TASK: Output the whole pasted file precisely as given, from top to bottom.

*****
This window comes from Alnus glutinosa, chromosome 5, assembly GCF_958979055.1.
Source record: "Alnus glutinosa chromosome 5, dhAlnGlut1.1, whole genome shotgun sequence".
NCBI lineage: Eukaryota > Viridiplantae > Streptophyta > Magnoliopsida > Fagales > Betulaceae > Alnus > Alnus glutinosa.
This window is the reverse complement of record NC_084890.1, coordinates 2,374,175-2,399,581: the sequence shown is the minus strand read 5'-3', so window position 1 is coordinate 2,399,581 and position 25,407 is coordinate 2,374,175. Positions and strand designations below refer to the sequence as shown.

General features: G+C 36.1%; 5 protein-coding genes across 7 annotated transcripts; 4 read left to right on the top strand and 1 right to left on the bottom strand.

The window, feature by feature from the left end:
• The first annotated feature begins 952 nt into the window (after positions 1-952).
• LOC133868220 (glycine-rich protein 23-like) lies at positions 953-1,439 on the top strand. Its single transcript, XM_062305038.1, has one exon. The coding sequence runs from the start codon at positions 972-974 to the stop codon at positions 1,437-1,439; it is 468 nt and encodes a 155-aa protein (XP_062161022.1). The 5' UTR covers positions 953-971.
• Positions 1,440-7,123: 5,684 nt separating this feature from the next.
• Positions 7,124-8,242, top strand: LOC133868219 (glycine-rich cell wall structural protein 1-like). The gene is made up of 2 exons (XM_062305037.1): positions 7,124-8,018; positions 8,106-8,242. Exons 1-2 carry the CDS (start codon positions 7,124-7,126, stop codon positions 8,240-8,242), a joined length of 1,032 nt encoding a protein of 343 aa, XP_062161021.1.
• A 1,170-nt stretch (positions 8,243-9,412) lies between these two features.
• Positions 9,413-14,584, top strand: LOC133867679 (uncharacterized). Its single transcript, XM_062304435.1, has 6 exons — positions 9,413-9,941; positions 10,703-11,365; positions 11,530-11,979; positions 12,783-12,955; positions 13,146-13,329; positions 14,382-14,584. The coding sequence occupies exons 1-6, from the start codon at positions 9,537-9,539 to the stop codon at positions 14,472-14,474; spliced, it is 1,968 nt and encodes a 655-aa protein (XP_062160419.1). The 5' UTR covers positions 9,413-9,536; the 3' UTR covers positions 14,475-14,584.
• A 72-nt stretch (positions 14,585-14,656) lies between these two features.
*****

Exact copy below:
This window comes from Alnus glutinosa, chromosome 5, assembly GCF_958979055.1.
Source record: "Alnus glutinosa chromosome 5, dhAlnGlut1.1, whole genome shotgun sequence".
NCBI lineage: Eukaryota > Viridiplantae > Streptophyta > Magnoliopsida > Fagales > Betulaceae > Alnus > Alnus glutinosa.
This window is the reverse complement of record NC_084890.1, coordinates 2,374,175-2,399,581: the sequence shown is the minus strand read 5'-3', so window position 1 is coordinate 2,399,581 and position 25,407 is coordinate 2,374,175. Positions and strand designations below refer to the sequence as shown.

General features: G+C 36.1%; 5 protein-coding genes across 7 annotated transcripts; 4 read left to right on the top strand and 1 right to left on the bottom strand.

The window, feature by feature from the left end:
• The first annotated feature begins 952 nt into the window (after positions 1-952).
• LOC133868220 (glycine-rich protein 23-like) lies at positions 953-1,439 on the top strand. Its single transcript, XM_062305038.1, has one exon. The coding sequence runs from the start codon at positions 972-974 to the stop codon at positions 1,437-1,439; it is 468 nt and encodes a 155-aa protein (XP_062161022.1). The 5' UTR covers positions 953-971.
• Positions 1,440-7,123: 5,684 nt separating this feature from the next.
• Positions 7,124-8,242, top strand: LOC133868219 (glycine-rich cell wall structural protein 1-like). The gene is made up of 2 exons (XM_062305037.1): positions 7,124-8,018; positions 8,106-8,242. Exons 1-2 carry the CDS (start codon positions 7,124-7,126, stop codon positions 8,240-8,242), a joined length of 1,032 nt encoding a protein of 343 aa, XP_062161021.1.
• A 1,170-nt stretch (positions 8,243-9,412) lies between these two features.
• Positions 9,413-14,584, top strand: LOC133867679 (uncharacterized). Its single transcript, XM_062304435.1, has 6 exons — positions 9,413-9,941; positions 10,703-11,365; positions 11,530-11,979; positions 12,783-12,955; positions 13,146-13,329; positions 14,382-14,584. The coding sequence occupies exons 1-6, from the start codon at positions 9,537-9,539 to the stop codon at positions 14,472-14,474; spliced, it is 1,968 nt and encodes a 655-aa protein (XP_062160419.1). The 5' UTR covers positions 9,413-9,536; the 3' UTR covers positions 14,475-14,584.
• A 72-nt stretch (positions 14,585-14,656) lies between these two features.